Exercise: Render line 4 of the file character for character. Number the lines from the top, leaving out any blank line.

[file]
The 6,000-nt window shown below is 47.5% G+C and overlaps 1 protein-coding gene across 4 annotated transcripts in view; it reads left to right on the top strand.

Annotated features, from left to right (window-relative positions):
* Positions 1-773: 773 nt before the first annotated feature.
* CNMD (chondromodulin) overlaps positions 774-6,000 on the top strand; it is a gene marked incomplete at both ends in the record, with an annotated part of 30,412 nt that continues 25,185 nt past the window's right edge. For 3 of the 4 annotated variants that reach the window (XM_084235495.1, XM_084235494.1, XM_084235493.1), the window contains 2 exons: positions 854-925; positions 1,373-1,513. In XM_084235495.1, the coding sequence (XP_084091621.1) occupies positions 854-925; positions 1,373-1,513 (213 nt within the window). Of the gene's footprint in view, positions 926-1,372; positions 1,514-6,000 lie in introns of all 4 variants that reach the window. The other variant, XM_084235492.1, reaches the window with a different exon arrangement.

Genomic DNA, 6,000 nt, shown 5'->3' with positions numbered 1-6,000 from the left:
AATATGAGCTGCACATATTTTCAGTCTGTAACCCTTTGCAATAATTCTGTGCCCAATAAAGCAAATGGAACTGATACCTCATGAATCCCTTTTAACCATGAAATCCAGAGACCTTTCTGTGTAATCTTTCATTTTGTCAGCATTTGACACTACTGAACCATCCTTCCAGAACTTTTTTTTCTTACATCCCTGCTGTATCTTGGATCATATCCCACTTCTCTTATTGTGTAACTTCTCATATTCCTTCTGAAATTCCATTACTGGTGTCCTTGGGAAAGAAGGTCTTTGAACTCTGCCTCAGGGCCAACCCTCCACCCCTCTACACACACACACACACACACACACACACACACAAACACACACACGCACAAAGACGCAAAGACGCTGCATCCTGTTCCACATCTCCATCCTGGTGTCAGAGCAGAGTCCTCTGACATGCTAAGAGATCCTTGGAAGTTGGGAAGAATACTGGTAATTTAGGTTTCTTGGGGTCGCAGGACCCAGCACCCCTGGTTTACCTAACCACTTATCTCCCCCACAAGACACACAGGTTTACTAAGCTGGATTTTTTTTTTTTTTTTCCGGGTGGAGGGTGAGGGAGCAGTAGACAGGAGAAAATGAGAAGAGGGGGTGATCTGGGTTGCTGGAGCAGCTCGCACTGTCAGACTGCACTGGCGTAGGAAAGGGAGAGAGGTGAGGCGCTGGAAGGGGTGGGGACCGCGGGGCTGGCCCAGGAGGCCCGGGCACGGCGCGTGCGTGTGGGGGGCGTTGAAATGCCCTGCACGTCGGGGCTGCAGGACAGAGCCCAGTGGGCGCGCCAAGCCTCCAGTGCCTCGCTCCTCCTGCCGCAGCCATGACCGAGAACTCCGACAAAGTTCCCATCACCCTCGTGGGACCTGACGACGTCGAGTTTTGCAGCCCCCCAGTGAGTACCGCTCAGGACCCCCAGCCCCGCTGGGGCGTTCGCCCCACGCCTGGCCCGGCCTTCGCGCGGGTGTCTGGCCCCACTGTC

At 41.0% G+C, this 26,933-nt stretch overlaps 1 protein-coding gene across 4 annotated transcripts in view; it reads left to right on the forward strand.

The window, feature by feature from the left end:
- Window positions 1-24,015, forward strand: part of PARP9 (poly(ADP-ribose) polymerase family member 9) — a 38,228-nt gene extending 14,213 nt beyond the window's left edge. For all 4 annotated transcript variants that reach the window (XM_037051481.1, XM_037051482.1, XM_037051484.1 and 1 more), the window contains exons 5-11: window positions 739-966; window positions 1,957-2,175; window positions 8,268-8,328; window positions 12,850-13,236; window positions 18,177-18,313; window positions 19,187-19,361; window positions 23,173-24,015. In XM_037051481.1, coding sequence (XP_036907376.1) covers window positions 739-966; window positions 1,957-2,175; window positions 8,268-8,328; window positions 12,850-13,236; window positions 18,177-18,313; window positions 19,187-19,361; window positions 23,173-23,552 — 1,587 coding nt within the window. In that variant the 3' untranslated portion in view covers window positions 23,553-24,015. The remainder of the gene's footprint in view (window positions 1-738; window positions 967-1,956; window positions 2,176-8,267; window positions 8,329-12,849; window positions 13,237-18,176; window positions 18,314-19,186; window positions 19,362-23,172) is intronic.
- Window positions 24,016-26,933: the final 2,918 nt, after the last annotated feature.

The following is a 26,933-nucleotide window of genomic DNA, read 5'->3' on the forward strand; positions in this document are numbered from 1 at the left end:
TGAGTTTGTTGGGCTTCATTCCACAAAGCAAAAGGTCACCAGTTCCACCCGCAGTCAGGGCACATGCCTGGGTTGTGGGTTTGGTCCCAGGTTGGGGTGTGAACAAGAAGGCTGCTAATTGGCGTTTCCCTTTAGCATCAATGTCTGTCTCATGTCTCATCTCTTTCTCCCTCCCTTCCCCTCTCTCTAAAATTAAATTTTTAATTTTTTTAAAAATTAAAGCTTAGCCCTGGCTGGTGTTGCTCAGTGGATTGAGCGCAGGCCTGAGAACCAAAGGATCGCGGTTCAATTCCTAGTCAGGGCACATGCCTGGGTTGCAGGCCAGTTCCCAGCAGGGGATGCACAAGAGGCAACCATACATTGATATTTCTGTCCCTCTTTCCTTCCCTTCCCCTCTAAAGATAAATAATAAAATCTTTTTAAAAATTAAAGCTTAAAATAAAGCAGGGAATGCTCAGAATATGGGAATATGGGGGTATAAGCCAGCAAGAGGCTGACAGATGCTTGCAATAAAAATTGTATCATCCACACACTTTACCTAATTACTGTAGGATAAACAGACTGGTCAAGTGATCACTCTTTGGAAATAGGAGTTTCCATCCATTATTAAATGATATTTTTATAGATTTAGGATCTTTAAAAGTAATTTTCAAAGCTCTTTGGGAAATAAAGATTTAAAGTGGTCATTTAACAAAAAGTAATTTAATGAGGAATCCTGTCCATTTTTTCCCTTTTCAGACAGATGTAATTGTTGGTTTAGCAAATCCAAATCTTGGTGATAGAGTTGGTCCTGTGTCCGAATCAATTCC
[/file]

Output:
* CNMD (chondromodulin) overlaps positions 774-6,000 on the top strand; it is a gene marked incomplete at both ends in the record, with an annotated part of 30,412 nt that continues 25,185 nt past the window's right edge. For 3 of the 4 annotated variants that reach the window (XM_084235495.1, XM_084235494.1, XM_084235493.1), the window contains 2 exons: positions 854-925; positions 1,373-1,513. In XM_084235495.1, the coding sequence (XP_084091621.1) occupies positions 854-925; positions 1,373-1,513 (213 nt within the window). Of the gene's footprint in view, positions 926-1,372; positions 1,514-6,000 lie in introns of all 4 variants that reach the window. The other variant, XM_084235492.1, reaches the window with a different exon arrangement.